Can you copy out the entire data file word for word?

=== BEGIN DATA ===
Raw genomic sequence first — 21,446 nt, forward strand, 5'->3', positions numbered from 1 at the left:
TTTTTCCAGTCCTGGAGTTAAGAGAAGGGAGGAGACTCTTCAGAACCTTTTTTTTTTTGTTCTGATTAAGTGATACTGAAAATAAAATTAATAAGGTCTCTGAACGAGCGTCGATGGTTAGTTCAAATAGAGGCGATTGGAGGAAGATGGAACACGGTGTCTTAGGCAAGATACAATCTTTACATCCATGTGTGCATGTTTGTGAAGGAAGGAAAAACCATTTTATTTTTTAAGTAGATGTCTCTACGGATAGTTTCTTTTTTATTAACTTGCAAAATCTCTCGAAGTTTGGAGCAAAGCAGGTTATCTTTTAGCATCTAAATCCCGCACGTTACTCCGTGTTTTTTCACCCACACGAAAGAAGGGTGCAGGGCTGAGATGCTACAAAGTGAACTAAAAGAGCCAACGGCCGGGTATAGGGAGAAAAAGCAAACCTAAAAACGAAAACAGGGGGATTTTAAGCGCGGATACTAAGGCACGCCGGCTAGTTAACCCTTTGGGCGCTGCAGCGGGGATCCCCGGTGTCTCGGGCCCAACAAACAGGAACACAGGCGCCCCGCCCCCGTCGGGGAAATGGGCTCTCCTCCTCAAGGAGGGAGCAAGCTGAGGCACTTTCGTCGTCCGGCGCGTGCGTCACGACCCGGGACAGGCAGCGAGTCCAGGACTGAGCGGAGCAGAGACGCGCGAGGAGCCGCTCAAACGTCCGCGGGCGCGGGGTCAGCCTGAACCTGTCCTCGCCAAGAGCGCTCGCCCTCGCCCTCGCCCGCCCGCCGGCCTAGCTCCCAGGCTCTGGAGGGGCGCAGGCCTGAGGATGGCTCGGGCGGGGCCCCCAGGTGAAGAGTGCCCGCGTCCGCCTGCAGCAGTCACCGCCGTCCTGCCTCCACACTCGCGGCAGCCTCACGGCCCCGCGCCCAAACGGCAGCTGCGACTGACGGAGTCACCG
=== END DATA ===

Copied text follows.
Raw genomic sequence first — 21,446 nt, forward strand, 5'->3', positions numbered from 1 at the left:
TTTTTCCAGTCCTGGAGTTAAGAGAAGGGAGGAGACTCTTCAGAACCTTTTTTTTTTTGTTCTGATTAAGTGATACTGAAAATAAAATTAATAAGGTCTCTGAACGAGCGTCGATGGTTAGTTCAAATAGAGGCGATTGGAGGAAGATGGAACACGGTGTCTTAGGCAAGATACAATCTTTACATCCATGTGTGCATGTTTGTGAAGGAAGGAAAAACCATTTTATTTTTTAAGTAGATGTCTCTACGGATAGTTTCTTTTTTATTAACTTGCAAAATCTCTCGAAGTTTGGAGCAAAGCAGGTTATCTTTTAGCATCTAAATCCCGCACGTTACTCCGTGTTTTTTCACCCACACGAAAGAAGGGTGCAGGGCTGAGATGCTACAAAGTGAACTAAAAGAGCCAACGGCCGGGTATAGGGAGAAAAAGCAAACCTAAAAACGAAAACAGGGGGATTTTAAGCGCGGATACTAAGGCACGCCGGCTAGTTAACCCTTTGGGCGCTGCAGCGGGGATCCCCGGTGTCTCGGGCCCAACAAACAGGAACACAGGCGCCCCGCCCCCGTCGGGGAAATGGGCTCTCCTCCTCAAGGAGGGAGCAAGCTGAGGCACTTTCGTCGTCCGGCGCGTGCGTCACGACCCGGGACAGGCAGCGAGTCCAGGACTGAGCGGAGCAGAGACGCGCGAGGAGCCGCTCAAACGTCCGCGGGCGCGGGGTCAGCCTGAACCTGTCCTCGCCAAGAGCGCTCGCCCTCGCCCTCGCCCGCCCGCCGGCCTAGCTCCCAGGCTCTGGAGGGGCGCAGGCCTGAGGATGGCTCGGGCGGGGCCCCCAGGTGAAGAGTGCCCGCGTCCGCCTGCAGCAGTCACCGCCGTCCTGCCTCCACACTCGCGGCAGCCTCACGGCCCCGCGCCCAAACGGCAGCTGCGACTGACGGAGTCACCG